Kendrick Lamar directly addresses his spirituality and mortality on his most recent layered release, Damn. But one theme that is prevalent throughout the project is his thoughts on God—his personal relationship with God and what that means as he lives his life. Throughout the album, Lamar questions his own humanity in the eyes of the Almighty. So does he fear God?

K.Dot addresses this issue in an open letter in response to a recent DJ think piece: "Praise & Questions: How Kendrick & Chance Talk to God in Different Ways" which explores how the Compton rhymer speaks to God.

Lamar's letter to DJ Booth reads in part:

I didn't expect anyone to catch it. How I express God. I went to a local church some time ago, and it appalled me that the same program was in practice. A program that I seen as a kid the few times I was in service. Praise, dance. Worship. (Which is beautiful.) Pastor spewing the idea of someone's season is approaching. The idea of hope. So on and so forth.

As a child, I always felt this Sermon had an emptiness about it. Kinda one sided, in what I felt in my heart. Fast forward. After being heavily in my studies these past few years, I've finally figured out why I left those services feeling spiritually unsatisfied as a child. I discovered more truth. But simple truth. Our God is a loving God. Yes. He's a merciful God. Yes. But he's even more so a God of DISCIPLE. OBEDIENCE. A JEALOUS God. And for every conscious choice of sin, will be corrected through his discipline. Whether physical or mental. Direct or indirect. Through your sufferings, or someone that's close to [sic] ken. It will be corrected.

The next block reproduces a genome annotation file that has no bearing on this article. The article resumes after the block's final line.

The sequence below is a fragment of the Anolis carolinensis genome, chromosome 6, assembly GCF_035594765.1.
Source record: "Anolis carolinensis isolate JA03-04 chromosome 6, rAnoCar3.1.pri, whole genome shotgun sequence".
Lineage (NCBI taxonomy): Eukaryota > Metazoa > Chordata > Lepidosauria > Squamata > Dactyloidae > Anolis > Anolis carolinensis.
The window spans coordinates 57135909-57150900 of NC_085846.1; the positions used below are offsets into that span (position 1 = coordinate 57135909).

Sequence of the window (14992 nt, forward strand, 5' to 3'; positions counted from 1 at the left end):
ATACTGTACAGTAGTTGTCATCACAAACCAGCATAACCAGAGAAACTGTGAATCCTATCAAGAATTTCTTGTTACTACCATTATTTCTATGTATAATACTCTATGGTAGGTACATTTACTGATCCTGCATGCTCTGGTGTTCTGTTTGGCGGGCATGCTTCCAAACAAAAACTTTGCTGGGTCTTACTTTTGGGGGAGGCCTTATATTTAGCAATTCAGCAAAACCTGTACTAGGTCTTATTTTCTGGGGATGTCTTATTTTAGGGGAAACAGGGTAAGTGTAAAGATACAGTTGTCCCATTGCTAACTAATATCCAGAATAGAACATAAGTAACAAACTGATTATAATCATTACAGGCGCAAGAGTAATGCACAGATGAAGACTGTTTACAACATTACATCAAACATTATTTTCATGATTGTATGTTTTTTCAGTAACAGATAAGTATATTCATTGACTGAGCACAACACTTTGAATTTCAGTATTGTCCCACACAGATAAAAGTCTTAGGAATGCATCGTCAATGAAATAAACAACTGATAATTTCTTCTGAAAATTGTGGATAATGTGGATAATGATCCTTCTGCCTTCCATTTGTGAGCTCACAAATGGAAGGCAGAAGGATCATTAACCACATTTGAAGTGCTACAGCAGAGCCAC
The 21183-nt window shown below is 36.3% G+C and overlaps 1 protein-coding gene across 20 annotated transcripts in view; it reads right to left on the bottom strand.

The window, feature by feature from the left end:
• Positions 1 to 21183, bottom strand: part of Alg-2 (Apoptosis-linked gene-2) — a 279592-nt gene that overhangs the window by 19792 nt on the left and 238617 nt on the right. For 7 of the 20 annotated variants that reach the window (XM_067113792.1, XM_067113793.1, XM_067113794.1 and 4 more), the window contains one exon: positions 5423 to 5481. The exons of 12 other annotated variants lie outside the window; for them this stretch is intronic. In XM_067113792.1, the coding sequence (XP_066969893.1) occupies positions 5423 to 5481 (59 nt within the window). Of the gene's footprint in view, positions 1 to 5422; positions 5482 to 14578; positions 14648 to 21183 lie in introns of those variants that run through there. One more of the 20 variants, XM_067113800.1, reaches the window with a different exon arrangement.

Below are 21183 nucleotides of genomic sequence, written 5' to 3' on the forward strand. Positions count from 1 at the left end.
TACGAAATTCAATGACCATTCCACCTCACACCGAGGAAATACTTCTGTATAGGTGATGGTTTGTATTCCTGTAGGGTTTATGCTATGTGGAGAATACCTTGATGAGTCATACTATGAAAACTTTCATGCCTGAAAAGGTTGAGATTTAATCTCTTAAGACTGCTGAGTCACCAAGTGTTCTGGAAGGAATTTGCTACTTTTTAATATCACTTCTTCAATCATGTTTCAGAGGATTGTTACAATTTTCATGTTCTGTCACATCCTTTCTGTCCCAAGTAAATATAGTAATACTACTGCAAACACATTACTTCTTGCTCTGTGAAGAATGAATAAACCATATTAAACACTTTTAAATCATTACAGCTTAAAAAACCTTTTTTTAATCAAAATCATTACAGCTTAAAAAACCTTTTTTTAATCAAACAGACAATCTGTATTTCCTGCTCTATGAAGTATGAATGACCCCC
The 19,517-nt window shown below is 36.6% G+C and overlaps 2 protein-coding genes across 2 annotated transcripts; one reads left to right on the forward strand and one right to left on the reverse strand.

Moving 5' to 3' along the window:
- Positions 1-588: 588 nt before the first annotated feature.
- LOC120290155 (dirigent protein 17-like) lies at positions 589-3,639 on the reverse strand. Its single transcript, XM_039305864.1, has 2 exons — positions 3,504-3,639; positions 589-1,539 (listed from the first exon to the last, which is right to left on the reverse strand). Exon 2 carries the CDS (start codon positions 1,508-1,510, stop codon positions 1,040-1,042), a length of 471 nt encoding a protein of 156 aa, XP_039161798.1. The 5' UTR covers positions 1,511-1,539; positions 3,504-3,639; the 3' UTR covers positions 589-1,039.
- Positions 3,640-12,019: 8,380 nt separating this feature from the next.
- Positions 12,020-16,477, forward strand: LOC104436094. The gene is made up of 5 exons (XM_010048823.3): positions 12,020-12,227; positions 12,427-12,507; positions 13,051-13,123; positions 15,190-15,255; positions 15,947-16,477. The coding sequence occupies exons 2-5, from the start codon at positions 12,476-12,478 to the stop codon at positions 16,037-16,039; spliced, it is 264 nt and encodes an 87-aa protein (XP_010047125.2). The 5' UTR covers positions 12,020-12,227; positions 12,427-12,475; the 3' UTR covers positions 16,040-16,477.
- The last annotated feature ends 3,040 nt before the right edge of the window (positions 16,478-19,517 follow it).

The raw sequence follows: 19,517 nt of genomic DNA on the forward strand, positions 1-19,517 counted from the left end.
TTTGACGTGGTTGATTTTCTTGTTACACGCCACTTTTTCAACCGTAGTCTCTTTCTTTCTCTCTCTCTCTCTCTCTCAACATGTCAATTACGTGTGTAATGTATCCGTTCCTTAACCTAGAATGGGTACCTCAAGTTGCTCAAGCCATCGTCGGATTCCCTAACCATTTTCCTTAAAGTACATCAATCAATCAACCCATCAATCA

Hence the concept 'The wages of sin is Death.' It shall be corrected. As a community, we was taught to pray for our mishaps, and he'll forgive you. Yes, this is true. But he will also reprimand us as well. As a child, I can't recall hearing this in service. Maybe leaders of the church knew it will run off churchgoers? No one wants to hear about karma from the decisions they make. It's a hard truth. We want to hear about hope, salvation, and redemption. Though his son died for our sins, our free will to make whatever choice we want, still allows him to judge us.


So in conclusion, I feel it's my calling to share the joy of God, but with exclamation, more so, the FEAR OF GOD. The balance. Knowing the power in what he can build, and also what he can destroy. At any giving moment."

You can read Kendrick Lamar's letter in its entirety at

More From TheBoombox